Did you know? The top use for social media in marketing is brand building, per a BtoB Magazine 2011 survey.
In the 1994 movie, Babylon 5, one of the main characters, Ambassador Londo Mollari, makes the statement, "Only an idiot would fight a war on two fronts." (Blogger's note: I have never actually seen the movie.) This same notion - fighting a battle on multiple fronts - has also be attributed to the fall of the Germans in WW2, to the failure of the U.S. government of eliminating insurgents in rural Afghanistan, and - for the purposes of this post - to the ruination of many a reputation in the business community. If I may... Every company - regardless of industry, size, product, etc. - emits hundreds, perhaps even thousands, of messages a day to its audiences. For example, think of the local grocery store where you shop. Before walking in the store, you see their sign by the road, you park your car in their lot, perhaps you pass by an employee as you pick-up a cart. During each of these encounters, you are receiving messages from that grocer; messages about their dedication to advertising, focus on cleanliness and importance of customer service. A broken street sign, littered parking lot and disgruntled employee could quickly sour your perception of the grocer - even before you reach the produce aisle. What this means, then, is that ALL messages communicated by a business are essentially BRAND messages. The strength of your brand is measured in how well you control and integrate these messages in every communication medium and tactic. So back to Ambassador Mollari. Certainly from a military standpoint, a general should not intentionally wage a war on multiple fronts (if you need further evidence of this, wikipedia does a great job!). The reality for companies, though, is that they cannot simply avoid the multi-front war that is waged against their brand. So what to do? As a company is thinking through its communication and business strategies, it should be thinking about all of the "fronts" through which it is "fighting" to maintain its brand identity. I listed some examples of traditional "fronts" above in my grocery store example, but certainly there is a multitude of additional media that should be considered: your employees, your logo, your media relations, your physical office space, etc. All of these areas demand a purposeful assessment to consider how your brand messages are being communicated. Oh, and there is this new thing called the World Wide Web, which provides a whole new set of challenges (and opportunities!).Take the current headache surrounding the oil spill in the Gulf of Mexico. For those that have been following the news, it is obvious that BP's image (i.e. brand) has taken a serious hit due to its handling of the situation. Certainly its PR Department has been hard at work to mitigate the situation as best as possible, but obviously this is only one front in the battle for brand identity. For an example of where it is losing the battle, take a look at twitter. Within days of the oil spill, a twitter account had been created with the handle @BPGlobalPR. While this would seem to be their "official" voice to the twitter community, you need only read a few of the most recent tweets to see that this is, in fact, not the case. Sure, BP's hope might be that any astute tweeter could easily determine the lack of BP authenticity in the tweets; however, BP's lack of response to the twitter front has caused them to lose ground in the larger brand war that is currently underway. Of course, BP has much larger branding (and business) matters at hand, but my point is made... So can this war for brand identity be won? Unfortunately, the reality is that there is no easy solution. No one press release, webpage, or piece of direct mail can provide a quick and easy victory for your brand. That being said, there is hope! There are three key practices you can apply to your business to help sustain clear, effective brand messages that will help to drive a strategic marketing program:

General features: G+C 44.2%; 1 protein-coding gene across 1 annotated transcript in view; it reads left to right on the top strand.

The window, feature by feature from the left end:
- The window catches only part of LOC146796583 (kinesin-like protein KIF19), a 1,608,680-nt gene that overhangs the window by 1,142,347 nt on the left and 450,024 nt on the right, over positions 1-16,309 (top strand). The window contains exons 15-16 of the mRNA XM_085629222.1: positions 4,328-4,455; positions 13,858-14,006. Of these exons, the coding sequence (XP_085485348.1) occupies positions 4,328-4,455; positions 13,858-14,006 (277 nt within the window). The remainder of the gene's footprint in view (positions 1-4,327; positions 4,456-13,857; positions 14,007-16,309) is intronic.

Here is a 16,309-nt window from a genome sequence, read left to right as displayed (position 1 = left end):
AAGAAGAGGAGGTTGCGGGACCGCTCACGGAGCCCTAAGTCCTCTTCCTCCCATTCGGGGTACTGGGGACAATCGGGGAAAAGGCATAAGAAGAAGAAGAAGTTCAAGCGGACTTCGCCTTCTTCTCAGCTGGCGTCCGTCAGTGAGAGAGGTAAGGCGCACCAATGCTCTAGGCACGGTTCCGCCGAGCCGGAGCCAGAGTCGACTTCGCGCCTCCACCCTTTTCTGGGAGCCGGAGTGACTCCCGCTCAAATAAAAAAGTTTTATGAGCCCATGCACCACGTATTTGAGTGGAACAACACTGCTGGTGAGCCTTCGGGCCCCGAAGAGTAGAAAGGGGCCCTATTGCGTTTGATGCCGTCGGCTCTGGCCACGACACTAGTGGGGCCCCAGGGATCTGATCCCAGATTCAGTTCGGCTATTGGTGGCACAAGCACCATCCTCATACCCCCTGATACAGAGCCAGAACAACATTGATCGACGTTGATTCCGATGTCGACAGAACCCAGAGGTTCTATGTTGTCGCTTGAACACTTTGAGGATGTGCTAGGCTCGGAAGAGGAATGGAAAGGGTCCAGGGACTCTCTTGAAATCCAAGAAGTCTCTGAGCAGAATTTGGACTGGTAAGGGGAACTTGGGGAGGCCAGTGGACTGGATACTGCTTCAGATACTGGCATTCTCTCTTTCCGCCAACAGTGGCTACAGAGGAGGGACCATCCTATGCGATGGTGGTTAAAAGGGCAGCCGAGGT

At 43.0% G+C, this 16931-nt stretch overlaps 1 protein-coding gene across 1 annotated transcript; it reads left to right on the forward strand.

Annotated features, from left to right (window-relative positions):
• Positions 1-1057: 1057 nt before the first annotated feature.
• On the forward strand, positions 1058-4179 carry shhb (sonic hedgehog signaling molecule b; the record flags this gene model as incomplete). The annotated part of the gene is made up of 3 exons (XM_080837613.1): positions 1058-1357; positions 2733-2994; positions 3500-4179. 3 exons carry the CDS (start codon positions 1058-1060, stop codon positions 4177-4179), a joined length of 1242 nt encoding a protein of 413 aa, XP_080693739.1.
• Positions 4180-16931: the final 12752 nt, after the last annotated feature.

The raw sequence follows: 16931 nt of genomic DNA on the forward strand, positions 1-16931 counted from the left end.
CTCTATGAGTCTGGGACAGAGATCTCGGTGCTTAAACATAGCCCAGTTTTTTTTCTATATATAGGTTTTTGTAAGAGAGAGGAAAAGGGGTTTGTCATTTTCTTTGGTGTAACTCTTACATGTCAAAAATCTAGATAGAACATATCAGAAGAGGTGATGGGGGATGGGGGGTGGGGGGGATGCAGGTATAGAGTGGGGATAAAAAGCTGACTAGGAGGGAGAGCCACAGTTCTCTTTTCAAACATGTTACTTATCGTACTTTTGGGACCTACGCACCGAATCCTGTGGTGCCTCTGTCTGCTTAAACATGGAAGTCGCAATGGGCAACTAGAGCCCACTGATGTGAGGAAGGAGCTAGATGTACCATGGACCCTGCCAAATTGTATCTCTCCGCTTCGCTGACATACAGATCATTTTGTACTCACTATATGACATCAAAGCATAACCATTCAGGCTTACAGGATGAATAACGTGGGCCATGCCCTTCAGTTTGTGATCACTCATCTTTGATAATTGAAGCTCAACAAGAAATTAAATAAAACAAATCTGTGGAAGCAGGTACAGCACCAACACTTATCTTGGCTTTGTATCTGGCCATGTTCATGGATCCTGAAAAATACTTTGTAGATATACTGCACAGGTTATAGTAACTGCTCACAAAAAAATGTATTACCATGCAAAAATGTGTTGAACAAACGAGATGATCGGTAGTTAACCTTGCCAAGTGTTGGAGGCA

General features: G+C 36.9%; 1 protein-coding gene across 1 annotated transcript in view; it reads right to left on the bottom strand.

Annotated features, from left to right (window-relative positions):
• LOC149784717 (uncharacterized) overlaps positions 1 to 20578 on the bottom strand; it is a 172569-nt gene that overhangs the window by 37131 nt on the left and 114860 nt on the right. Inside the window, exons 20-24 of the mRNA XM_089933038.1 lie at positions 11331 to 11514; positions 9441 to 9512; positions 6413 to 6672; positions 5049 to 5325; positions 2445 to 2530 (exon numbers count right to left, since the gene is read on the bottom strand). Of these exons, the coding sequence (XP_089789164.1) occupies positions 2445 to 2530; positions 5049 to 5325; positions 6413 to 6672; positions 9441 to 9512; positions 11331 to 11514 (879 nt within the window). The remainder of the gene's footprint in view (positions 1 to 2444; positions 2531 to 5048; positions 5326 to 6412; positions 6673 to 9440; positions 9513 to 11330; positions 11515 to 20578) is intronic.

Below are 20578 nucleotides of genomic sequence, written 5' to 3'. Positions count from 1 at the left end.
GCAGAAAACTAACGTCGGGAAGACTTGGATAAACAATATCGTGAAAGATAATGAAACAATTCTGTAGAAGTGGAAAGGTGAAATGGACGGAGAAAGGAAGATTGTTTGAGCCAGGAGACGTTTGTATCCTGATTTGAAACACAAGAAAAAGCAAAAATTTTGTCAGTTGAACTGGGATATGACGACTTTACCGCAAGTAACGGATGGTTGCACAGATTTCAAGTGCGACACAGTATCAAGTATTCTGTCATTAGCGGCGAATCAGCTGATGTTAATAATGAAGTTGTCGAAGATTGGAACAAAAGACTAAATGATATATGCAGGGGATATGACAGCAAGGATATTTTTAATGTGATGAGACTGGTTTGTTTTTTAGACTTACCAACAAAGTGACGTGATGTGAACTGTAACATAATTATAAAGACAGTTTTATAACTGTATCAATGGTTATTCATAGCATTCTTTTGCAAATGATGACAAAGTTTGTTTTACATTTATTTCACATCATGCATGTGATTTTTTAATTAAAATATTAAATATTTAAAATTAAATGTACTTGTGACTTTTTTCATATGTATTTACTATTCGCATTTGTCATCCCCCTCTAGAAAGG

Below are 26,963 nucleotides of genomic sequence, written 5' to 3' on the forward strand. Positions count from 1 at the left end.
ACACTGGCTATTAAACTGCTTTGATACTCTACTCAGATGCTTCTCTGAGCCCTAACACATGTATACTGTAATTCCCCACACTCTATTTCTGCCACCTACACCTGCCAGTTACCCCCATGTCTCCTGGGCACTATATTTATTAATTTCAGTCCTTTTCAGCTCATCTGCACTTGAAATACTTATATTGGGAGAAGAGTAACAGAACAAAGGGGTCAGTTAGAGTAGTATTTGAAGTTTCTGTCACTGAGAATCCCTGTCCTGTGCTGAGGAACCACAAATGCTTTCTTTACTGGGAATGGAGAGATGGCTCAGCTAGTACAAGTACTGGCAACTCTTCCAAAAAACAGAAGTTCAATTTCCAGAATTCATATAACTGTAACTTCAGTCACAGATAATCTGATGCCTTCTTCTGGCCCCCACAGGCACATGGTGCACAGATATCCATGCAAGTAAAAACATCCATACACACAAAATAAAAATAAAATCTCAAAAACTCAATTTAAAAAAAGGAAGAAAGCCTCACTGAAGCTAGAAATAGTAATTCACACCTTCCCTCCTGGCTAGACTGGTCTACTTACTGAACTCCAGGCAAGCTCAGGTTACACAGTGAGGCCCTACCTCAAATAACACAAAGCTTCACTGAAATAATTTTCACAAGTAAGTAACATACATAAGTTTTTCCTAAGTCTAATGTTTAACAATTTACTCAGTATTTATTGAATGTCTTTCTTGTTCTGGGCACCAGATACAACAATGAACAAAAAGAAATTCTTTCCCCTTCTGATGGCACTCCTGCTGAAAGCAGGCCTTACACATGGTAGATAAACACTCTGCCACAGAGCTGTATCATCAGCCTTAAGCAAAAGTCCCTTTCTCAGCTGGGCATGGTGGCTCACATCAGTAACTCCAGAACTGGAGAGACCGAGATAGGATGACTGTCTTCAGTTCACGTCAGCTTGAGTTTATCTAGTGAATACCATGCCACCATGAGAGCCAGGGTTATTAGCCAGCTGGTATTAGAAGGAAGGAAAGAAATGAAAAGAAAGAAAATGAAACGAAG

If Ambassador Londo Mollari's were to speak to the topic of brand messaging, I'm sure he would say something to the tune of, "Only an idiot would fight a war on two fronts ... without first establishing an effective brand strategy!" Are you winning the brand messaging battle? For more information about this topic, read the Godfrey white paper, Branding in a Web-Centric World.